Framingham, MA – April 14, 2023.  Kephera Diagnostics announced today, on World Chagas Day, that it will be launching testing for Chagas disease through its CLIA-certified laboratory in May 2023.  Kephera will offer two tests – an FDA-approved ELISA and a new, multiplex test for Chagas disease – both of which detect antibodies to the parasitic agent that causes the disease.  Kephera will follow a testing algorithm similar to the one in use at CDC, in which blood samples are tested in parallel on two different serological tests.  According to the algorithm, determination of the final result requires concordance between the two tests.

Further information on the tests, including ordering information and pricing, is available from the company through its email address, info@kephera.com, and will be available on the company’s website, www.kephera.com.  Kephera Diagnostics specializes in parasitic and other esoteric infectious diseases, with unique tests for neurocysticercosis, human liver fluke, and Lyme disease also available through its CLIA laboratory.

Chagas disease, caused by the parasite Trypanosoma cruzi, is primarily transmitted by an insect called the triatomine or kissing bug which is found throughout most of Latin America, and is also present in some regions of the U.S.  Chagas has become recognized as an emerging problem in the U.S., both due to environmental factors which favor spread of the pathogen and due to increasing surveillance and testing.  It is the most prevalent parasitic disease in the western hemisphere, infecting 6-7 million people with over 70 million at risk.  CDC currently estimates approximately 300,000 cases in the U.S., principally among individuals who acquired it in endemic countries, although some infections caused by local transmission have also been reported. Chagas can also be transmitted congenitally, via consumption of food contaminated by kissing bugs, and by blood transfusion or organ transplantation.  Infection can lead to chronic disease lasting decades, with a higher risk of death due to cardiac or digestive system impairment; up to one third of infections result in  debilitating symptoms, while the remainder are asymptomatic.  Treatment for Chagas disease currently relies on two drugs, benznidazole and nifurtimox, which have recently been approved by the U.S. Food and Drug Administration for pediatric use.

“We look forward to the launch of our two Chagas tests as a significant step that is in line with our focus on emerging and neglected disease diagnostics” said Dr. Andrew Levin, Chief Executive Officer of Kephera Diagnostics and CLIA Laboratory Director.  “By offering the two tests in parallel, we are aiming to provide a streamlined and efficient solution that will contribute to improving the diagnosis of Chagas disease in the U.S.”

About Kephera Diagnostics

Kephera Diagnostics is a startup that aims to address the public health challenges of global infectious diseases with new point of care assay technology.  Our mission is to promote more effective and more affordable medical treatment through faster, point-of-care diagnosis.  We collaborate with a global community of researchers to develop and translate new technologies into accessible products for clinical diagnostics and research applications.  Kephera has recently been funded for development of new tests for several infectious diseases of global significance.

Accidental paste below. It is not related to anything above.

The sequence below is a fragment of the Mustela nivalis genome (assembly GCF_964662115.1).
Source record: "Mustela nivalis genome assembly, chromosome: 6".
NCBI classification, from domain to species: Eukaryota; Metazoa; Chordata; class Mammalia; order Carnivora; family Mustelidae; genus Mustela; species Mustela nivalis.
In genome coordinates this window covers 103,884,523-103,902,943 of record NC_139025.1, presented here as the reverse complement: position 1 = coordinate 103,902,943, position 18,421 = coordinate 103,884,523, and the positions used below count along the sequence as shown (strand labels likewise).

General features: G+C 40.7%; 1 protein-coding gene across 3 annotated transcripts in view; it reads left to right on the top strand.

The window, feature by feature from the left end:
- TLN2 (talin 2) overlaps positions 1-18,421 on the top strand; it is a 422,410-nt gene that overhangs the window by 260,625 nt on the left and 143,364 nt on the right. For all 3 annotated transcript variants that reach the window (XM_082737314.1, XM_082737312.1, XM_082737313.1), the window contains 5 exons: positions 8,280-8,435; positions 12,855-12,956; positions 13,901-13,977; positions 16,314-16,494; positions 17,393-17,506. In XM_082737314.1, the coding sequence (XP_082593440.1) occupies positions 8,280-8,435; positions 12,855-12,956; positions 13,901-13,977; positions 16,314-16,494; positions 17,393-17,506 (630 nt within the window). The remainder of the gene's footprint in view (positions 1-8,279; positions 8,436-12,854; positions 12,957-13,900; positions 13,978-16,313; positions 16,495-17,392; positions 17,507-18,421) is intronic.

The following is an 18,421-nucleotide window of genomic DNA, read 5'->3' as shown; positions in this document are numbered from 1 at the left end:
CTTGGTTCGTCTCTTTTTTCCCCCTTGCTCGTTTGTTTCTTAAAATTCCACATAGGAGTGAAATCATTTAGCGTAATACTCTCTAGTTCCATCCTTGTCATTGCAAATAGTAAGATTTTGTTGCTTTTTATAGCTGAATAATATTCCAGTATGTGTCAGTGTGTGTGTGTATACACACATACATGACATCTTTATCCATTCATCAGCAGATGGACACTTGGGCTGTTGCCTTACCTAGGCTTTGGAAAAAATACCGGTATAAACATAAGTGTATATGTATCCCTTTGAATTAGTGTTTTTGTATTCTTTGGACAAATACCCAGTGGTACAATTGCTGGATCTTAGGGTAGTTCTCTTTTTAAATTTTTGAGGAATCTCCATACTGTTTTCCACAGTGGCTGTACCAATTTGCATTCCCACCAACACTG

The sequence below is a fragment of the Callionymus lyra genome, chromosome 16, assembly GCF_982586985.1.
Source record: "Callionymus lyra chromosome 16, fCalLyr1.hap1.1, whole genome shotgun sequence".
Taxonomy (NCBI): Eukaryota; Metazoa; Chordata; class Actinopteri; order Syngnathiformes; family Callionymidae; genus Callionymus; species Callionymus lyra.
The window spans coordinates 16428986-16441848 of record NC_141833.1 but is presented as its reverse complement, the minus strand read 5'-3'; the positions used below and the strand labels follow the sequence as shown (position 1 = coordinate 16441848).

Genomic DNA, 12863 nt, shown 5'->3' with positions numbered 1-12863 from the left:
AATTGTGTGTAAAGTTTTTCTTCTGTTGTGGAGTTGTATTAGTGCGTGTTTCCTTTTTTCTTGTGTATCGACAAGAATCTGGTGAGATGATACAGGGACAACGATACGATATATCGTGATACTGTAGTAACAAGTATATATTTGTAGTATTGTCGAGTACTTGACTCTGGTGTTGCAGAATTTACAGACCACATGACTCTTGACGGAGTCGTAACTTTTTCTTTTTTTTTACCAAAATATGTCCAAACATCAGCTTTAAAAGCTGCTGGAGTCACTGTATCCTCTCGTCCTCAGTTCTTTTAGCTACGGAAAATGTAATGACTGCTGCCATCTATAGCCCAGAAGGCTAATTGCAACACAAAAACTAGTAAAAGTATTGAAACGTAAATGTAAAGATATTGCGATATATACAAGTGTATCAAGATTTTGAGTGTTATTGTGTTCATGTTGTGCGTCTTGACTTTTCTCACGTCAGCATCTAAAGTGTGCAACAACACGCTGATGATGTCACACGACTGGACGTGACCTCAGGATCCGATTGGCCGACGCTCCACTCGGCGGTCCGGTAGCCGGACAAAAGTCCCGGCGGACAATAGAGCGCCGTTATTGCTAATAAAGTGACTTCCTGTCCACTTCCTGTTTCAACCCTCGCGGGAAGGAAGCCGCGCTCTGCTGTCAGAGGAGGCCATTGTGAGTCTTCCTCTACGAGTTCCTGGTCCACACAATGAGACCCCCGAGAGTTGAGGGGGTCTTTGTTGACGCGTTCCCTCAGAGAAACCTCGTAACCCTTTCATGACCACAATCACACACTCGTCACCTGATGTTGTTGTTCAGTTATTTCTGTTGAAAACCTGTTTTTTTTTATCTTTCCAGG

Contact:

Andrew Levin, PhD
Chief Executive Officer and Chief Scientific Officer
617-834-0950 cell
alevin@kephera.com

Kephera Diagnostics, LLC
One Grant St., Suite 300
Framingham, MA 01702 USA

www.kephera.com

Framingham, MA – April 3, 2023.  The National Institute of Allergy and Infectious Diseases (NIAID), an agency of the National Institutes of Health (NIH), has awarded a Phase II, $3,050,000 Small Business Innovative Research (SBIR) grant to Kephera Diagnostics to complete the development of a new rapid, point-of-care test for Chagas disease, the company announced today.  The 3-year grant will enable Kephera to carry out a multicenter clinical evaluation in the U.S. and Latin America and to advance the test to commercialization.

Chagas disease, caused by the parasite Trypanosoma cruzi, is primarily transmitted by an insect called the triatomine or kissing bug which is found throughout most of Latin America, and is now expanding into the U.S.  It is the most prevalent parasitic disease in the western hemisphere, infecting 6-7 million people with over 70 million at risk.   Moreover, CDC estimates approximately 300,000 cases in the U.S., principally among individuals who acquired it in endemic countries, although some infections caused by local transmission have also been reported. Chagas can also be transmitted congenitally, via consumption of food contaminated by kissing bugs, and by blood transfusion or organ transplantation.  Infection can lead to chronic disease lasting decades, with a higher risk of death due to cardiac or digestive system impairment; up to one third of infections result in  debilitating symptoms, while the remainder are asymptomatic.  Treatment for Chagas disease currently relies on two drugs, benznidazole and nifurtimox, which have recently been approved by the U.S. Food and Drug Administration for pediatric use.

Because of the diversity of strains of the parasite that causes Chagas disease in different parts of Latin America, as well as other factors, current diagnostic tests are often challenged to detect the disease with adequate sensitivity, especially in individuals from Central America and Mexico.  Kephera’s new test aims to solve this problem through a novel approach whose feasibility the company had successfully demonstrated in Phase I of the grant.